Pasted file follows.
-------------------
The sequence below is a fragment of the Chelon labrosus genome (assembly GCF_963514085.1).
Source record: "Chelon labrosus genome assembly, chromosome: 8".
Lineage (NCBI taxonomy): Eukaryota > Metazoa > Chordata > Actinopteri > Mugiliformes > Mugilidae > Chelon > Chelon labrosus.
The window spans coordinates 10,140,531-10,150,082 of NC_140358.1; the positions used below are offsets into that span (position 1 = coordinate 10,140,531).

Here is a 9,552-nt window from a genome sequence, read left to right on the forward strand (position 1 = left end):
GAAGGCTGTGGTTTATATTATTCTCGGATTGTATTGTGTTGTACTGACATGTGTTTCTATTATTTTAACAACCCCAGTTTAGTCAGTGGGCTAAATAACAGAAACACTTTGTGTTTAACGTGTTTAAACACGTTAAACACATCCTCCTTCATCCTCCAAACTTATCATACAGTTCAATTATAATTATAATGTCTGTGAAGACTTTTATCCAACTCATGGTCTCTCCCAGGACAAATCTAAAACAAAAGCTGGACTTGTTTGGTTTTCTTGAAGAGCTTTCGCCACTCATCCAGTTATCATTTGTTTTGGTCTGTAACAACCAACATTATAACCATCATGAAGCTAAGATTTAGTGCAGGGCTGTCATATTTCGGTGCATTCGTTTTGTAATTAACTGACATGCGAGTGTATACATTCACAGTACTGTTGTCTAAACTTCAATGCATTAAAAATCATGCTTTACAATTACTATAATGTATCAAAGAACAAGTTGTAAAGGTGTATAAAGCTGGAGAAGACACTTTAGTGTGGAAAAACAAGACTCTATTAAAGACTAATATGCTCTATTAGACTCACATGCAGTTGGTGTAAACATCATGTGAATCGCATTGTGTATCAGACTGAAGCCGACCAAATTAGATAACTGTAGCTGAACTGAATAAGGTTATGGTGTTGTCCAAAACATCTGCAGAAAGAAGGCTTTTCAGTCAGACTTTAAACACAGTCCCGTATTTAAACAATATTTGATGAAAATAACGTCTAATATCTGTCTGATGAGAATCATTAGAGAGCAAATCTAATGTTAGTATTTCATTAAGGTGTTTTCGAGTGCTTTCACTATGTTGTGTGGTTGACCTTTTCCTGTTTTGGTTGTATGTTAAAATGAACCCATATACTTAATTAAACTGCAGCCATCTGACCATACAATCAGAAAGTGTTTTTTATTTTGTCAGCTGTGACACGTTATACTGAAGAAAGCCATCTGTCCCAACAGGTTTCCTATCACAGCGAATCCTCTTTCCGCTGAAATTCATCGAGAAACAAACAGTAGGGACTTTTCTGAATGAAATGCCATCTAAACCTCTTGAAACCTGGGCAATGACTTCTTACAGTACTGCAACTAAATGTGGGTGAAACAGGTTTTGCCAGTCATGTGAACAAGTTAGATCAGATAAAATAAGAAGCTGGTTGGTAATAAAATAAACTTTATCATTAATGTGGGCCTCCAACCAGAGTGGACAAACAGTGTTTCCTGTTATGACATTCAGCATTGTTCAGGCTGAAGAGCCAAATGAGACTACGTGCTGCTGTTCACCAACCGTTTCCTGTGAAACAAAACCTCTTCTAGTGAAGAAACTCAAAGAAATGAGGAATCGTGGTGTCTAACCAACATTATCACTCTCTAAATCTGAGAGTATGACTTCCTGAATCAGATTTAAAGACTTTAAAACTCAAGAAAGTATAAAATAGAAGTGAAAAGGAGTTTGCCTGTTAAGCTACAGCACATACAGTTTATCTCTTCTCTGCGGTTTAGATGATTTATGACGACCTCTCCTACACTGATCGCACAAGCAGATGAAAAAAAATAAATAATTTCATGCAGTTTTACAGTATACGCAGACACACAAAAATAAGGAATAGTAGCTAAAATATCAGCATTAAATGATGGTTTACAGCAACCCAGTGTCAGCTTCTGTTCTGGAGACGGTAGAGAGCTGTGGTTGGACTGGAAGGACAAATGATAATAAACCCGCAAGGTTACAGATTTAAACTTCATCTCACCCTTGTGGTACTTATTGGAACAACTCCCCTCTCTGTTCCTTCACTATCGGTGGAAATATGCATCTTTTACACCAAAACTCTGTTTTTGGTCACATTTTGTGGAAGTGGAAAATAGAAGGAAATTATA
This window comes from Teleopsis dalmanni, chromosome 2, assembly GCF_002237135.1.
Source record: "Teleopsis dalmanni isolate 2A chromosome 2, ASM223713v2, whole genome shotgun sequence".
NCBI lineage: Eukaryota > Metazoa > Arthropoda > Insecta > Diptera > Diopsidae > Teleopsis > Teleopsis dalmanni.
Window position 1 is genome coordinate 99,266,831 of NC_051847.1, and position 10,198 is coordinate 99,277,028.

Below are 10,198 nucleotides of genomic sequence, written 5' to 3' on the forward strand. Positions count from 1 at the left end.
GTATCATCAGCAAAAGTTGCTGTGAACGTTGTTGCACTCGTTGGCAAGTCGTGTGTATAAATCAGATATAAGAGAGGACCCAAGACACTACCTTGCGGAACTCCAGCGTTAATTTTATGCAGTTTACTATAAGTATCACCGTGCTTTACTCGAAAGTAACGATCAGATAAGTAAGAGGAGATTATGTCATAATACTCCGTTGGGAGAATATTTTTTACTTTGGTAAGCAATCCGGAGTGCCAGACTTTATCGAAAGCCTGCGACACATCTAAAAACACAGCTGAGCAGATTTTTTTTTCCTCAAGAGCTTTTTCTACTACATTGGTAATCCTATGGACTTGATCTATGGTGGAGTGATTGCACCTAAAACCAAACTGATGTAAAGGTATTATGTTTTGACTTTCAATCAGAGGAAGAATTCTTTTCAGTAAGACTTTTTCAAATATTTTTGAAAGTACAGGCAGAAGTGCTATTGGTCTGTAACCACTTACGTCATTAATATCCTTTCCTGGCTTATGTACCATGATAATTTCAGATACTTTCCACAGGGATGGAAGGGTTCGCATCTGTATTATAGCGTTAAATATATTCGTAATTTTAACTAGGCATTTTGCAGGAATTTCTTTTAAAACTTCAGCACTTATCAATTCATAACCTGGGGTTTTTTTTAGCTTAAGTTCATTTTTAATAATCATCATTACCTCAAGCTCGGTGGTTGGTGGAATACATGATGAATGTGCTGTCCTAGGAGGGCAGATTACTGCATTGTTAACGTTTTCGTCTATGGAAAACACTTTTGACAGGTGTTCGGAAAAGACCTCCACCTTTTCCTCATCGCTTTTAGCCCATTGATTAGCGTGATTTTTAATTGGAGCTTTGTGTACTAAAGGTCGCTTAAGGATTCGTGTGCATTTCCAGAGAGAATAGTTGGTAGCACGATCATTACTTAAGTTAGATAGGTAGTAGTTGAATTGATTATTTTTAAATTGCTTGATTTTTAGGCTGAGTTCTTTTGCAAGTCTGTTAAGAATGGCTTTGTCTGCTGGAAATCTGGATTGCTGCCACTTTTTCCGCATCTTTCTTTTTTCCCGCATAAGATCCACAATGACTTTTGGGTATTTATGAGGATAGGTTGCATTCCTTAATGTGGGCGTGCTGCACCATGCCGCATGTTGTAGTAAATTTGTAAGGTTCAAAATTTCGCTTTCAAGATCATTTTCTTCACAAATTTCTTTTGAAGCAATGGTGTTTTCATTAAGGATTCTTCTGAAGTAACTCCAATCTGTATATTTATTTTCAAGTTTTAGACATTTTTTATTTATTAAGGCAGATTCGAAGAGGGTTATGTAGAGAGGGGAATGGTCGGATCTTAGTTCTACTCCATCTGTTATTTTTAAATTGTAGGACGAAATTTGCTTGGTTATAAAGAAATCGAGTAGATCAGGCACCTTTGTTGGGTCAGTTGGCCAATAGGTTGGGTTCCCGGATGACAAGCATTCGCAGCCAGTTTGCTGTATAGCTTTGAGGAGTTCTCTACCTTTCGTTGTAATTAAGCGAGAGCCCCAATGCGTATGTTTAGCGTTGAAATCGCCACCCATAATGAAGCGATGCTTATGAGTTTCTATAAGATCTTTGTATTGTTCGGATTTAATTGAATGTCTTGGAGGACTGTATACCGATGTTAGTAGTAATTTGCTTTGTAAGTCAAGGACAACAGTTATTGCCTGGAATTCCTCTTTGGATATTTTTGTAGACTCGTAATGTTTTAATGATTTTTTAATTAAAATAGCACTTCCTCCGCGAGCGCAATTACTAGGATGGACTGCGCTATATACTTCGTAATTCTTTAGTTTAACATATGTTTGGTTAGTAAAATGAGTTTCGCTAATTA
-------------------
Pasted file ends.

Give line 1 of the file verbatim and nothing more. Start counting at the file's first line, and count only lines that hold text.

The sequence below is a fragment of the Chelon labrosus genome (assembly GCF_963514085.1).